Hard Love by Ellen Wittlinger: This 90s YA novel centers around zine culture and a protagonist who must learn to accept the girl he loves does not love him back. For anyone who’s crushed hard and learned some even harder lessons about love.
Gabi, a Girl in Pieces by Isabel Quintero: This is possibly the most feminist YA novel I have ever read. I also couldn’t tell you the last time I read a YA novel with a latina protagonist. You will love it.
All American Boys by Jason Reynolds and Brendan Kiely: This novel tackles police brutality and racism from the dual perspective of white and black teen boys. Reynolds and Kiely provide a well-rounded, compelling story centered on a difficult but prominent topic in present day America.
Exit, Pursued by a Bear by E. K. Johnston: A stunning story of a teen at cheer camp who is drugged and raped, and the aftermath that follows. One of the best YA stories about sexual assault survivors.
The Way I Used to Be by Amber Smith: Spanning the protagonist’s four years at high school, we follow the aftermath of sexual abuse by her older brother’s best friend and the journey it takes the survivor to sharing the truth and finding herself.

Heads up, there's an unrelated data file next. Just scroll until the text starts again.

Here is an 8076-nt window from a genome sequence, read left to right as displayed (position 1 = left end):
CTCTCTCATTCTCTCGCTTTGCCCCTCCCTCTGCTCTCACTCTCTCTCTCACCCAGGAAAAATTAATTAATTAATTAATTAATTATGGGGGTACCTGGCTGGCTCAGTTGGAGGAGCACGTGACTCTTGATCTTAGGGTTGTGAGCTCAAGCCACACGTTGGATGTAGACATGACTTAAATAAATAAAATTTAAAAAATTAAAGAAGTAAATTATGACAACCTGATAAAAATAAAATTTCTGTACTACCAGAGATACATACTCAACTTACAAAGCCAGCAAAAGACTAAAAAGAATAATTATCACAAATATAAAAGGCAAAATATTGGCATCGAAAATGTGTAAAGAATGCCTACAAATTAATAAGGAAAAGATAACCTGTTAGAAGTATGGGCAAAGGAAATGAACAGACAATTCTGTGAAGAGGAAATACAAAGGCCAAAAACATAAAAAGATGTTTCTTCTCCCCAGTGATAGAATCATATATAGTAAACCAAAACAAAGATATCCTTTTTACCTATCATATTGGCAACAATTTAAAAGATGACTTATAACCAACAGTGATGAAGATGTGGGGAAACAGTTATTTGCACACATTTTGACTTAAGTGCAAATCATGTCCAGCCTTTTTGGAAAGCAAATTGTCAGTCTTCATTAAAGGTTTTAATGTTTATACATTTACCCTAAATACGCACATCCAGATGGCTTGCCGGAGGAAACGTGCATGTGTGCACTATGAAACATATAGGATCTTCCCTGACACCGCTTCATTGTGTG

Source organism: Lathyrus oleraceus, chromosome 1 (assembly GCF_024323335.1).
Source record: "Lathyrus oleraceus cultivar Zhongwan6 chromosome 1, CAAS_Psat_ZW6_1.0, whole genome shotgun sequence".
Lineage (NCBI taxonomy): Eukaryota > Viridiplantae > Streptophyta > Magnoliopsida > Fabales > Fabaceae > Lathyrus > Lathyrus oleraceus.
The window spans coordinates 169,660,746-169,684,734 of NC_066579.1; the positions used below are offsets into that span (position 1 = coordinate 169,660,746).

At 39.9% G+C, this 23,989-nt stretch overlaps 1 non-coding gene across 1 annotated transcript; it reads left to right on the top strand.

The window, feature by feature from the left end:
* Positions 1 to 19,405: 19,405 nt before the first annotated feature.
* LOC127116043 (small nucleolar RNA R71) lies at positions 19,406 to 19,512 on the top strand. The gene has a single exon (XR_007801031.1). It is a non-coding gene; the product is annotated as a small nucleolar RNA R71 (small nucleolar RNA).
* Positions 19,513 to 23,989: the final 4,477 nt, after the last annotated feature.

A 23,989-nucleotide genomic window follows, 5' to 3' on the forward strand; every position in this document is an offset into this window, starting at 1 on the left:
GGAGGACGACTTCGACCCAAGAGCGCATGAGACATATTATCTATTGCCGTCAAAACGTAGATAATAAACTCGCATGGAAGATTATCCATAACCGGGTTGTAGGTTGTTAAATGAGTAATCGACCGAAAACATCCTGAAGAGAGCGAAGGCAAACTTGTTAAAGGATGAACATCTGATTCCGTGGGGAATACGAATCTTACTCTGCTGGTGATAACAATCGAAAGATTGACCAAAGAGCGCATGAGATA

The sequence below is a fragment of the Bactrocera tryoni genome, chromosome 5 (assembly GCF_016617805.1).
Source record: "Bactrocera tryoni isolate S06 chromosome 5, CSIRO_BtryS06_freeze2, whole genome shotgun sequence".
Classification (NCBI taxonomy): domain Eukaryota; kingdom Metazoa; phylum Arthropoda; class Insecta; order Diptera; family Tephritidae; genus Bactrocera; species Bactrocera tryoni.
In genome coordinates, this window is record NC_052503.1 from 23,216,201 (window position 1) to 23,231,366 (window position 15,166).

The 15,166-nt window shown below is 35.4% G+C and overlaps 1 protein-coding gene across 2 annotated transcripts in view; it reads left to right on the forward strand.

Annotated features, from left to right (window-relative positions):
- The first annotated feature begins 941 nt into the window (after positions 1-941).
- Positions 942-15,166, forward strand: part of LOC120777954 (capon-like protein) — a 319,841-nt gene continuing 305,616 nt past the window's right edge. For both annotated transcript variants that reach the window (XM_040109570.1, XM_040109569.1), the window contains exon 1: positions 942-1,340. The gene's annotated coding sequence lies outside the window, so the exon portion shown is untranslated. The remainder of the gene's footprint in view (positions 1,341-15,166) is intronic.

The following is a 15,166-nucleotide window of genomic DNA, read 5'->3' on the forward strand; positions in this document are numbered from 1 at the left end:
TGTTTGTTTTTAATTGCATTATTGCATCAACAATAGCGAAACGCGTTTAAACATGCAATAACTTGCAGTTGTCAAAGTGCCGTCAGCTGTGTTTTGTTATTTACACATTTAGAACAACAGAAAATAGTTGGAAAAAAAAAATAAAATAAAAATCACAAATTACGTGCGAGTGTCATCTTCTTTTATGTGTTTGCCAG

The Sun Is Also a Star by Nicola Yoon: A whirlwind romance that occurs in the span of a day in New York City featuring two star-crossed immigrant teens with wildly different cultural backgrounds. For all you hopeless romantics who believe in fate.
All the Dirty Parts by Daniel Handler: Whether you loved the Netflix original Big Mouth, or are just tired of acting like teens aren’t horny, hormone-crazed idiots still figuring things out, this literary, stream of consciousness narrative following a teen boy’s sexual adventures is hilarious and honest. This will launch the conversations Sex Ed shies away from, and for once let teens be portrayed as so many really are.
All the Crooked Saints by Maggie Stiefvater: A tale of miracles set in the 1950s with a narrative unlike anything Stiefvater’s written before yet still undeniably her. If you’re a fan of radio broadcasts, cars, and people with peculiar afflictions, this might pique your interest.
History Is All You Left Me by Adam Silvera: If you can handle dwelling in an extremely palpable grief, this tale of Griffin’s struggle to get over his deceased ex-boyfriend is a beautiful examination of teenage sexuality, grief, and mental illness.
The Upside of Unrequited by Becky Albertalli: This is a book I wish my hopeless romantic, never been kissed, sixteen-year-old self could have read. Full of contemporary, hilarious teens; beautiful albeit painful truths; and some pretty great romances, this story is both fun and encouraging.